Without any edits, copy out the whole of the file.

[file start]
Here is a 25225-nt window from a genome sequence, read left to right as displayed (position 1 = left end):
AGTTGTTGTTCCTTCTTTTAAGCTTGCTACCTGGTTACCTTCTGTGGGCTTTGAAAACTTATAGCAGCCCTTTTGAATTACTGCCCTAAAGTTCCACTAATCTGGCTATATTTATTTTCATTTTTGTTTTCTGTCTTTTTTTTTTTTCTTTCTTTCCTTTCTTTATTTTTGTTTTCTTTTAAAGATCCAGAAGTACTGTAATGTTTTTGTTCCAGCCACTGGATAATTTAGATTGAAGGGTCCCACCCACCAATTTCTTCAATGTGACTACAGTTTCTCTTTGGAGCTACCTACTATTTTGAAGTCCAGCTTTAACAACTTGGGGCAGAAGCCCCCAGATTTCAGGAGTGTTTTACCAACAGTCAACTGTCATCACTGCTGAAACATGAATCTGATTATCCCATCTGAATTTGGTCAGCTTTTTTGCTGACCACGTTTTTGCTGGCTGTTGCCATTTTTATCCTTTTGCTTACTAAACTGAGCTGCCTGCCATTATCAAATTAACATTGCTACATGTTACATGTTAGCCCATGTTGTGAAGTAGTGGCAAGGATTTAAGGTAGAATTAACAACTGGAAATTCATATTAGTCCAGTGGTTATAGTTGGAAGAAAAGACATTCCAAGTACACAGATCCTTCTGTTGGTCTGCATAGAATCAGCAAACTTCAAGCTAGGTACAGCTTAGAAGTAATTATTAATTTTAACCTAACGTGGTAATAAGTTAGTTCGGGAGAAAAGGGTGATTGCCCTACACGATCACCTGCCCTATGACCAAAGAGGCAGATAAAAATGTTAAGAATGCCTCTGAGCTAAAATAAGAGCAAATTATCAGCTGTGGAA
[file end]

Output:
Here is a 25225-nt window from a genome sequence, read left to right as displayed (position 1 = left end):
AGTTGTTGTTCCTTCTTTTAAGCTTGCTACCTGGTTACCTTCTGTGGGCTTTGAAAACTTATAGCAGCCCTTTTGAATTACTGCCCTAAAGTTCCACTAATCTGGCTATATTTATTTTCATTTTTGTTTTCTGTCTTTTTTTTTTTTCTTTCTTTCCTTTCTTTATTTTTGTTTTCTTTTAAAGATCCAGAAGTACTGTAATGTTTTTGTTCCAGCCACTGGATAATTTAGATTGAAGGGTCCCACCCACCAATTTCTTCAATGTGACTACAGTTTCTCTTTGGAGCTACCTACTATTTTGAAGTCCAGCTTTAACAACTTGGGGCAGAAGCCCCCAGATTTCAGGAGTGTTTTACCAACAGTCAACTGTCATCACTGCTGAAACATGAATCTGATTATCCCATCTGAATTTGGTCAGCTTTTTTGCTGACCACGTTTTTGCTGGCTGTTGCCATTTTTATCCTTTTGCTTACTAAACTGAGCTGCCTGCCATTATCAAATTAACATTGCTACATGTTACATGTTAGCCCATGTTGTGAAGTAGTGGCAAGGATTTAAGGTAGAATTAACAACTGGAAATTCATATTAGTCCAGTGGTTATAGTTGGAAGAAAAGACATTCCAAGTACACAGATCCTTCTGTTGGTCTGCATAGAATCAGCAAACTTCAAGCTAGGTACAGCTTAGAAGTAATTATTAATTTTAACCTAACGTGGTAATAAGTTAGTTCGGGAGAAAAGGGTGATTGCCCTACACGATCACCTGCCCTATGACCAAAGAGGCAGATAAAAATGTTAAGAATGCCTCTGAGCTAAAATAAGAGCAAATTATCAGCTGTGGAA